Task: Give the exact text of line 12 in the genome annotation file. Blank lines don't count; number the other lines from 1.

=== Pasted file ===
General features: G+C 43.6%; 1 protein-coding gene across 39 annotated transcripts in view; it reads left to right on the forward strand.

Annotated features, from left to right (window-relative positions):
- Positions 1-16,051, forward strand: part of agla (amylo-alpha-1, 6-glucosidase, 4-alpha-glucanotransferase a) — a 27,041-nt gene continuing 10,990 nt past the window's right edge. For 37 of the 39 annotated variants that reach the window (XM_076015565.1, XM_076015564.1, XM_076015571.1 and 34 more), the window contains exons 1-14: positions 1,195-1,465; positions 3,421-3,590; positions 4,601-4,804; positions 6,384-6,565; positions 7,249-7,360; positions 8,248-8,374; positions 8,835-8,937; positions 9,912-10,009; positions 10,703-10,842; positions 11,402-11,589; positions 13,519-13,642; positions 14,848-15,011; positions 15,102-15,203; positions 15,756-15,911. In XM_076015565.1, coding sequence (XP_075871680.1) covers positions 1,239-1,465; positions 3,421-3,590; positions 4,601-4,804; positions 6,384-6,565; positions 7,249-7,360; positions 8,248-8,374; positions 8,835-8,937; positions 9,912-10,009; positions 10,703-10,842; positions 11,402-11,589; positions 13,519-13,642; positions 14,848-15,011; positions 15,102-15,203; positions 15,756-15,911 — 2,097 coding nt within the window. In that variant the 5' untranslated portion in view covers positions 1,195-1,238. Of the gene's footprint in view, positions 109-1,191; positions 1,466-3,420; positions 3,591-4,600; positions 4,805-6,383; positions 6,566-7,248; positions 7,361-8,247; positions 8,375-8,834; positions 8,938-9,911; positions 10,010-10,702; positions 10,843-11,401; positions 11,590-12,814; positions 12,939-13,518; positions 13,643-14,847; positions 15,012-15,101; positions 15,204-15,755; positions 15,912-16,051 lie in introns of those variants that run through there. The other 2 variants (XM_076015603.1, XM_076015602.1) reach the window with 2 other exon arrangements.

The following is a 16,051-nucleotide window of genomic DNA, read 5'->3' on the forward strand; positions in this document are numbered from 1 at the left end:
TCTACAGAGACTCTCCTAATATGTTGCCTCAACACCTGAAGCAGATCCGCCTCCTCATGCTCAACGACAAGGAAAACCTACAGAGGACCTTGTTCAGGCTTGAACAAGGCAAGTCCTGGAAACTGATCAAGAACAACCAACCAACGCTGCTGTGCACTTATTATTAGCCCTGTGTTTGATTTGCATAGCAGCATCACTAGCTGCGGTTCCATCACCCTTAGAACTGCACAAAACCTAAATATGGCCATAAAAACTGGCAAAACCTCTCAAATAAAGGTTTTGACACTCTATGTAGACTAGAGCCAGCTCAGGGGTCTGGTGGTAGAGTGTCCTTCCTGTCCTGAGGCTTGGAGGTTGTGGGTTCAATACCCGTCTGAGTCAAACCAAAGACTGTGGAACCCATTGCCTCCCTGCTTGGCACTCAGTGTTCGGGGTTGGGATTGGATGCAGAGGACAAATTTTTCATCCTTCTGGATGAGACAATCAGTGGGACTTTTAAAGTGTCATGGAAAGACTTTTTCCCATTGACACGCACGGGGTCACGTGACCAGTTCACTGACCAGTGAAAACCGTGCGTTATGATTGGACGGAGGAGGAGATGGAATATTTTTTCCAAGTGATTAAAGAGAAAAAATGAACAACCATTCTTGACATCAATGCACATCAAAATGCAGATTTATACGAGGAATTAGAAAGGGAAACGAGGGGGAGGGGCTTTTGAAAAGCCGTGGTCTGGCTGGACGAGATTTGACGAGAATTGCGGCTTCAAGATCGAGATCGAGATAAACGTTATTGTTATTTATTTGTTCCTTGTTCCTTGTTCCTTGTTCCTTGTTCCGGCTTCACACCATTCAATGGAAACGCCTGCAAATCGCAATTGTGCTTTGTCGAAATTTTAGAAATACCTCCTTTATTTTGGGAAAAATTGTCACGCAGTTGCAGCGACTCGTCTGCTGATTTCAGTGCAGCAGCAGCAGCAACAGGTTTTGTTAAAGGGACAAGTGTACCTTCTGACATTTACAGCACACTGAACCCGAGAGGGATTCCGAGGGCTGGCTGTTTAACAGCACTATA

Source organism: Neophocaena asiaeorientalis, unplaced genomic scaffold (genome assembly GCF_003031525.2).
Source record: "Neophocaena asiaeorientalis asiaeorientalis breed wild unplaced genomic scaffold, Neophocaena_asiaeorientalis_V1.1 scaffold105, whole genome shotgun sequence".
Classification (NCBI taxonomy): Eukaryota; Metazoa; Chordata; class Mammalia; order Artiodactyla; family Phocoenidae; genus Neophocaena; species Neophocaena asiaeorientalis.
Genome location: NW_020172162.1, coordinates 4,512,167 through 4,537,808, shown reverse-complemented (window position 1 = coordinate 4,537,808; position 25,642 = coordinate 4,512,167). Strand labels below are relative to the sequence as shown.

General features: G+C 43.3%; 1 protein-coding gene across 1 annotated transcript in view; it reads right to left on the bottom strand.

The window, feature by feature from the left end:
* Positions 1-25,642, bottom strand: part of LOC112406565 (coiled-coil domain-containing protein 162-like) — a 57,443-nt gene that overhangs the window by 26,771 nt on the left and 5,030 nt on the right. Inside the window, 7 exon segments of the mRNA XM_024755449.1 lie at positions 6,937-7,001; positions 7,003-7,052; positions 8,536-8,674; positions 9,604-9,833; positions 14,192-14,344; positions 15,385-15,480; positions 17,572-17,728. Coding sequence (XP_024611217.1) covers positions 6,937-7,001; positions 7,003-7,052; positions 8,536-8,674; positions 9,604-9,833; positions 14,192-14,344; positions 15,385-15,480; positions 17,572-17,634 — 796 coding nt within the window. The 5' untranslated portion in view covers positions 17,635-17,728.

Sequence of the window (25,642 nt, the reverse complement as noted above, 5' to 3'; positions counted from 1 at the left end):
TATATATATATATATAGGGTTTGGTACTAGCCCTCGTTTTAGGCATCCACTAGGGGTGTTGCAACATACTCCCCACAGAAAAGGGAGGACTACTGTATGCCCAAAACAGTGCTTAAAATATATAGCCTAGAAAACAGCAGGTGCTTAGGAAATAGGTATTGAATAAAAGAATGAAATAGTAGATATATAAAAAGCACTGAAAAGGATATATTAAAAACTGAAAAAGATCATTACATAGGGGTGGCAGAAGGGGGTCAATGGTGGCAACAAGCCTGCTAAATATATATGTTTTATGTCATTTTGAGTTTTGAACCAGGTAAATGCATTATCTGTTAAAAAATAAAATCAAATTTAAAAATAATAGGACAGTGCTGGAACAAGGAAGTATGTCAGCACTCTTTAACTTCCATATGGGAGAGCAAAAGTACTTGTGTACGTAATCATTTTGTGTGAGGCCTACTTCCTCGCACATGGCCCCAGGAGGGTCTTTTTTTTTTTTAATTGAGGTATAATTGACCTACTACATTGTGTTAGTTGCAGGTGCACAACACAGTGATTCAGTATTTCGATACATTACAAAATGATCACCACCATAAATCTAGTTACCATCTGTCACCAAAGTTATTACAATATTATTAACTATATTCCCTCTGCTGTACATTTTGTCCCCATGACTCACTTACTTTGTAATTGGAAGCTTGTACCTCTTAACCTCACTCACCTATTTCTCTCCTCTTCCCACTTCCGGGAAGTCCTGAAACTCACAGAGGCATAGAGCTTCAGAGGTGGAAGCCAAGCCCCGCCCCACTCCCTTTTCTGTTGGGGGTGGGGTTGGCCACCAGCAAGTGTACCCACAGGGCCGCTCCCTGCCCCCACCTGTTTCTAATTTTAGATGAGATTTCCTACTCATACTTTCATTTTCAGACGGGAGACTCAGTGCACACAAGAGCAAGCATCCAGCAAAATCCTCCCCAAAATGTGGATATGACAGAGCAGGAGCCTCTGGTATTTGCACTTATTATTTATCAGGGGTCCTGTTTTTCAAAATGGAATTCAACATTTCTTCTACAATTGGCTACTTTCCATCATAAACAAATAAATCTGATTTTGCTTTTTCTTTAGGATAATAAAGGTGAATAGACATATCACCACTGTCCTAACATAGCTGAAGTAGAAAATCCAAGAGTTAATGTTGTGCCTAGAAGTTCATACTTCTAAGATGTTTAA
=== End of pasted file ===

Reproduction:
* Positions 1-25,642, bottom strand: part of LOC112406565 (coiled-coil domain-containing protein 162-like) — a 57,443-nt gene that overhangs the window by 26,771 nt on the left and 5,030 nt on the right. Inside the window, 7 exon segments of the mRNA XM_024755449.1 lie at positions 6,937-7,001; positions 7,003-7,052; positions 8,536-8,674; positions 9,604-9,833; positions 14,192-14,344; positions 15,385-15,480; positions 17,572-17,728. Coding sequence (XP_024611217.1) covers positions 6,937-7,001; positions 7,003-7,052; positions 8,536-8,674; positions 9,604-9,833; positions 14,192-14,344; positions 15,385-15,480; positions 17,572-17,634 — 796 coding nt within the window. The 5' untranslated portion in view covers positions 17,635-17,728.